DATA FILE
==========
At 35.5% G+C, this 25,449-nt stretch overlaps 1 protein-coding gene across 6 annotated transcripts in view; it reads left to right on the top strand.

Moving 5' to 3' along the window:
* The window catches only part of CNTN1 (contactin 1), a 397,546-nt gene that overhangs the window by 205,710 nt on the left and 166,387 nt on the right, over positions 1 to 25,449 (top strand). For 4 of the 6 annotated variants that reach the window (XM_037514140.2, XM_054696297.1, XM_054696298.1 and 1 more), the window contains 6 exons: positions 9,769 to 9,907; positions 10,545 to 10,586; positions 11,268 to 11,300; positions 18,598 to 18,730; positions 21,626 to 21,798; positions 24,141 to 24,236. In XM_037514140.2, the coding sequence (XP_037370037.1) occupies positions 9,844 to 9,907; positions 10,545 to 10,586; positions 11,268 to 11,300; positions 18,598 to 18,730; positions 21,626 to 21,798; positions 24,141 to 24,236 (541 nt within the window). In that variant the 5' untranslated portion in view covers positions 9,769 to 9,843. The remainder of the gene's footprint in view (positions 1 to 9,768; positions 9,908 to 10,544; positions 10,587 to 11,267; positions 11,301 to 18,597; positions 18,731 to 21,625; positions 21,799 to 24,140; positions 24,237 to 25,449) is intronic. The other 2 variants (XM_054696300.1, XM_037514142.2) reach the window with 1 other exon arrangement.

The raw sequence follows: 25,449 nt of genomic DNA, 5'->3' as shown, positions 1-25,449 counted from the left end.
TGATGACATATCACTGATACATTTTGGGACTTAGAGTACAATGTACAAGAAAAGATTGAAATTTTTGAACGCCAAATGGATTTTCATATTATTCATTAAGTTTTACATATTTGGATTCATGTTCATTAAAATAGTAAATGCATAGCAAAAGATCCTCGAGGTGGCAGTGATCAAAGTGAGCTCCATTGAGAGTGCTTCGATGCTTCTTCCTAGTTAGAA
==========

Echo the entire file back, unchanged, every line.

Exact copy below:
At 35.5% G+C, this 25,449-nt stretch overlaps 1 protein-coding gene across 6 annotated transcripts in view; it reads left to right on the top strand.

Moving 5' to 3' along the window:
* The window catches only part of CNTN1 (contactin 1), a 397,546-nt gene that overhangs the window by 205,710 nt on the left and 166,387 nt on the right, over positions 1 to 25,449 (top strand). For 4 of the 6 annotated variants that reach the window (XM_037514140.2, XM_054696297.1, XM_054696298.1 and 1 more), the window contains 6 exons: positions 9,769 to 9,907; positions 10,545 to 10,586; positions 11,268 to 11,300; positions 18,598 to 18,730; positions 21,626 to 21,798; positions 24,141 to 24,236. In XM_037514140.2, the coding sequence (XP_037370037.1) occupies positions 9,844 to 9,907; positions 10,545 to 10,586; positions 11,268 to 11,300; positions 18,598 to 18,730; positions 21,626 to 21,798; positions 24,141 to 24,236 (541 nt within the window). In that variant the 5' untranslated portion in view covers positions 9,769 to 9,843. The remainder of the gene's footprint in view (positions 1 to 9,768; positions 9,908 to 10,544; positions 10,587 to 11,267; positions 11,301 to 18,597; positions 18,731 to 21,625; positions 21,799 to 24,140; positions 24,237 to 25,449) is intronic. The other 2 variants (XM_054696300.1, XM_037514142.2) reach the window with 1 other exon arrangement.

The raw sequence follows: 25,449 nt of genomic DNA, 5'->3' as shown, positions 1-25,449 counted from the left end.
TGATGACATATCACTGATACATTTTGGGACTTAGAGTACAATGTACAAGAAAAGATTGAAATTTTTGAACGCCAAATGGATTTTCATATTATTCATTAAGTTTTACATATTTGGATTCATGTTCATTAAAATAGTAAATGCATAGCAAAAGATCCTCGAGGTGGCAGTGATCAAAGTGAGCTCCATTGAGAGTGCTTCGATGCTTCTTCCTAGTTAGAA